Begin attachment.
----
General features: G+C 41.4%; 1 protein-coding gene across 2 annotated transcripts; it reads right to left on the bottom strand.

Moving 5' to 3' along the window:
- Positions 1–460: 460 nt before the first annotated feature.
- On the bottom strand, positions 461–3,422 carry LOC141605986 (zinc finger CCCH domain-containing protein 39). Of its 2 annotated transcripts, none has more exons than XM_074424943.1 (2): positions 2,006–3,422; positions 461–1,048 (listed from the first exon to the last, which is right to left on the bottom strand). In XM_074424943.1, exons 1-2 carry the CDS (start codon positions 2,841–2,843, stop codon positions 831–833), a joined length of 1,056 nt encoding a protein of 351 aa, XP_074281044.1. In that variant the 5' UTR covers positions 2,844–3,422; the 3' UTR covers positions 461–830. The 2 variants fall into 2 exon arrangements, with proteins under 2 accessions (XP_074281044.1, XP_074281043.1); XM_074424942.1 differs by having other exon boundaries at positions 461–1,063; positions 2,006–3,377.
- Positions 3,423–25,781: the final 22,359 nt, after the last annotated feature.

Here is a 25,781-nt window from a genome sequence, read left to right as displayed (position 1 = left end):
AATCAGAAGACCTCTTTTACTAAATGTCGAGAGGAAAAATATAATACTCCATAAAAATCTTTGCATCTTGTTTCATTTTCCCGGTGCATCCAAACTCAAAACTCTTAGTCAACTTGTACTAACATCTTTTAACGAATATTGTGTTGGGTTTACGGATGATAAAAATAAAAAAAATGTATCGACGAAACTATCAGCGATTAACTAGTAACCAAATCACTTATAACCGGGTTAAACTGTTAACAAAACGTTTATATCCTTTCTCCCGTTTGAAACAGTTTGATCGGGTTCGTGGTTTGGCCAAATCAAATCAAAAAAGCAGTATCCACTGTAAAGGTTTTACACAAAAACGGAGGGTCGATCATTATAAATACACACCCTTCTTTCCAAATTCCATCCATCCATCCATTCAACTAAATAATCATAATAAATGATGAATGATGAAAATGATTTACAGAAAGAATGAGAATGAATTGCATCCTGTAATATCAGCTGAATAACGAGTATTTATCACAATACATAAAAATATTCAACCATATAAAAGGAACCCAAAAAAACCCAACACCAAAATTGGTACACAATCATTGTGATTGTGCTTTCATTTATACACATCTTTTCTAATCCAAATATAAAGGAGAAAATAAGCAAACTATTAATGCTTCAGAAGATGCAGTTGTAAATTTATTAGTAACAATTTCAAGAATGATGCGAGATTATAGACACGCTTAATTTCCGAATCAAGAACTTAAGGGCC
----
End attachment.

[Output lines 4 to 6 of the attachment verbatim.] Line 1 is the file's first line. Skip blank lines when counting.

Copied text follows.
- On the bottom strand, positions 461–3,422 carry LOC141605986 (zinc finger CCCH domain-containing protein 39). Of its 2 annotated transcripts, none has more exons than XM_074424943.1 (2): positions 2,006–3,422; positions 461–1,048 (listed from the first exon to the last, which is right to left on the bottom strand). In XM_074424943.1, exons 1-2 carry the CDS (start codon positions 2,841–2,843, stop codon positions 831–833), a joined length of 1,056 nt encoding a protein of 351 aa, XP_074281044.1. In that variant the 5' UTR covers positions 2,844–3,422; the 3' UTR covers positions 461–830. The 2 variants fall into 2 exon arrangements, with proteins under 2 accessions (XP_074281044.1, XP_074281043.1); XM_074424942.1 differs by having other exon boundaries at positions 461–1,063; positions 2,006–3,377.
- Positions 3,423–25,781: the final 22,359 nt, after the last annotated feature.

Here is a 25,781-nt window from a genome sequence, read left to right as displayed (position 1 = left end):